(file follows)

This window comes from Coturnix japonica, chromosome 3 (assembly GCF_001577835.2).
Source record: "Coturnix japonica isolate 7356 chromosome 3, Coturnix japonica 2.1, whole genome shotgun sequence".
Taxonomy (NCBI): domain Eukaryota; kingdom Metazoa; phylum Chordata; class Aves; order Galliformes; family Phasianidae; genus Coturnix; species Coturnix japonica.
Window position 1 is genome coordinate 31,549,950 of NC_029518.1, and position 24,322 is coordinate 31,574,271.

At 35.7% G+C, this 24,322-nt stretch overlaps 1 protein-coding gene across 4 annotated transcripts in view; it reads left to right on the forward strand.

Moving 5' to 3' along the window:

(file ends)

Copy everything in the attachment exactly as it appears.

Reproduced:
This window comes from Coturnix japonica, chromosome 3 (assembly GCF_001577835.2).
Source record: "Coturnix japonica isolate 7356 chromosome 3, Coturnix japonica 2.1, whole genome shotgun sequence".
Taxonomy (NCBI): domain Eukaryota; kingdom Metazoa; phylum Chordata; class Aves; order Galliformes; family Phasianidae; genus Coturnix; species Coturnix japonica.
Window position 1 is genome coordinate 31,549,950 of NC_029518.1, and position 24,322 is coordinate 31,574,271.

At 35.7% G+C, this 24,322-nt stretch overlaps 1 protein-coding gene across 4 annotated transcripts in view; it reads left to right on the forward strand.

Moving 5' to 3' along the window: